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Swimbaits

The introduction of the swimbait has taken the fishing community by storm. It's no surprise with the versatility of these baits. From the slow and subtle to the fast and furious these baits catch fish. In this article you’re going to learn tips, tricks, and many different techniques to catch fish using Primal Chase's new line of swimbaits. 

           Let's start with water temp, and why it plays a major role in your fish catching success. Cold water 35-50 degrees’ fish are on the slow side, so using an aggressive presentation won't work as well as a slow presentation. For this water temp use a smaller, lighter swimbait. Cast it out, and let it hit the bottom. Once on the bottom take out the slack, give the bait a small hop, and just let it fall again. You want the bait to appear to either be feeding on the bottom, or injured. Most strikes will happen when the bait is free falling back down. Another presentation you can use is a very slow retrieve with a few stops along the way. Tip #1 - Think slow in cold water, and when you think you’re going slow go slower.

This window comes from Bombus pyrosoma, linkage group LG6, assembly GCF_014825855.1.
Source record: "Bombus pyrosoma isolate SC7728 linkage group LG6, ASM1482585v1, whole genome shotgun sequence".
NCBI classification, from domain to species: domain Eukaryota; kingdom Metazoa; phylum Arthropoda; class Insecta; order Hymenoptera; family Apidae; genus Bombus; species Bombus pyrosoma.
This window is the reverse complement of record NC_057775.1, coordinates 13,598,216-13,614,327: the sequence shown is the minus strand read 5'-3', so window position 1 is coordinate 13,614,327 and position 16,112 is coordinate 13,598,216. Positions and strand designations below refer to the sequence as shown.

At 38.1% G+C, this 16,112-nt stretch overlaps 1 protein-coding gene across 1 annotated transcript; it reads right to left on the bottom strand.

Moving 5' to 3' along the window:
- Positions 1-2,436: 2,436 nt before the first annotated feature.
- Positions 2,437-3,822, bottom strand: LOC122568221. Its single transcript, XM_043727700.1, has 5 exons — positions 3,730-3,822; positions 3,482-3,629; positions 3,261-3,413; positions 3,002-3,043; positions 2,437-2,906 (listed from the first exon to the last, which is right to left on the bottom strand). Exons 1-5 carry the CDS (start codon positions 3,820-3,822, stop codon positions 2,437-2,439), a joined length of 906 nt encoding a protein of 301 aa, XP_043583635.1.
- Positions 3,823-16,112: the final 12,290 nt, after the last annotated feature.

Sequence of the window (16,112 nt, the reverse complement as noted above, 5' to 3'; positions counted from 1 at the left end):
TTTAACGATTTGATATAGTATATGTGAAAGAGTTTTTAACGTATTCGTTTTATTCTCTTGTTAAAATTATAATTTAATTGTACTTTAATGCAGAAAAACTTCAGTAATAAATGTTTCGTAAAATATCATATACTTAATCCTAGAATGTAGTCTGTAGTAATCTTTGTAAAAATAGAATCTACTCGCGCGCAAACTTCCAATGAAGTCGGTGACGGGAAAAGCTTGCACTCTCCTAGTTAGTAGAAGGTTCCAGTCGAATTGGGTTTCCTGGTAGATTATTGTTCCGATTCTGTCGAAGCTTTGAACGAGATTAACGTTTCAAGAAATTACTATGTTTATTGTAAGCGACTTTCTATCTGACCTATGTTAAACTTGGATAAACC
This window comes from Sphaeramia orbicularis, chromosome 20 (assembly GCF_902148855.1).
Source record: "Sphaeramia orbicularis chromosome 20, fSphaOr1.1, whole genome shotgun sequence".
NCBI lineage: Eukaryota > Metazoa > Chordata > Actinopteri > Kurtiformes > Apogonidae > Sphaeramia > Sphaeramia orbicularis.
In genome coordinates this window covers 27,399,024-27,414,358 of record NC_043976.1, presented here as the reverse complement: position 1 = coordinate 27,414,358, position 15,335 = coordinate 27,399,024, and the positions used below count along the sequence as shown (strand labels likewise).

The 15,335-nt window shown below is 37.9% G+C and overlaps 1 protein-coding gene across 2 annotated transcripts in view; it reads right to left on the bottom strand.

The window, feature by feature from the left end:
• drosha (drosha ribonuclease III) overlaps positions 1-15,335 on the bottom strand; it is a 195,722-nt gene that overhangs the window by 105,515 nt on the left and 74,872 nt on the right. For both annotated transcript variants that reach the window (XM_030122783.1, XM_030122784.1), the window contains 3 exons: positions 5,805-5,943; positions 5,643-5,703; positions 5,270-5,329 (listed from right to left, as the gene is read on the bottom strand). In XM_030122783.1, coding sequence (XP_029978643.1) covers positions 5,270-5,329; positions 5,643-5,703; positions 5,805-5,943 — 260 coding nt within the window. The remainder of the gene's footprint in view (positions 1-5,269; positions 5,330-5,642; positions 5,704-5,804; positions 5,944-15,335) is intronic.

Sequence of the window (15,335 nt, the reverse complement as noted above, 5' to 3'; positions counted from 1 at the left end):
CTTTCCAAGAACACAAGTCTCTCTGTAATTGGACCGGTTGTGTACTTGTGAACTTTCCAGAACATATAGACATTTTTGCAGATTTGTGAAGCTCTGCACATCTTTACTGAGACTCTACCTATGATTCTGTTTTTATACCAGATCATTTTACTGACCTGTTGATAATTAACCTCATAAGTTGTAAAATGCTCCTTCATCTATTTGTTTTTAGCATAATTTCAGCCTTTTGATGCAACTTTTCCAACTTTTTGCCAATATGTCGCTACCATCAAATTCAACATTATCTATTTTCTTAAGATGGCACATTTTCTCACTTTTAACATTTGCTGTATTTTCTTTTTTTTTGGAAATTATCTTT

As the water warms between 50-70 degrees’ fish really become active, and aggressive. This is the time of the year where swimbaits shine, and don't be afraid to go to a bigger size bait. I've found the best presentation is a medium steady retrieve while lifting, and lowering the rod. The bait should swim back to you in an up/down formation. A steady retrieve with a few twitches works well also. Tip #2 - If your fishing an area and you see fish busting the surface try the drop fall presentation under them. Most of the time the bigger fish stay under the bait schools and let the bait fall to them.

          Once the water temp hits the 70-80-degree mark mostly all the bait fish are on the larger side, so throwing a big swimbait is going to produce the majority of your strikes. In water this warm fish are less motivated to feed, so triggering a strike is crucial. A faster steady retrieve with a few hard jerks is your best options. Don't give the fish a chance to think about whether it wants to eat it or not. Burn it by it, and force it to make a quick decision to eat it or not. Tip #3 - Fish don't want to use up valuable energy crashing a bunch of small bait if they can eat 1 big meal.

~Nick Lary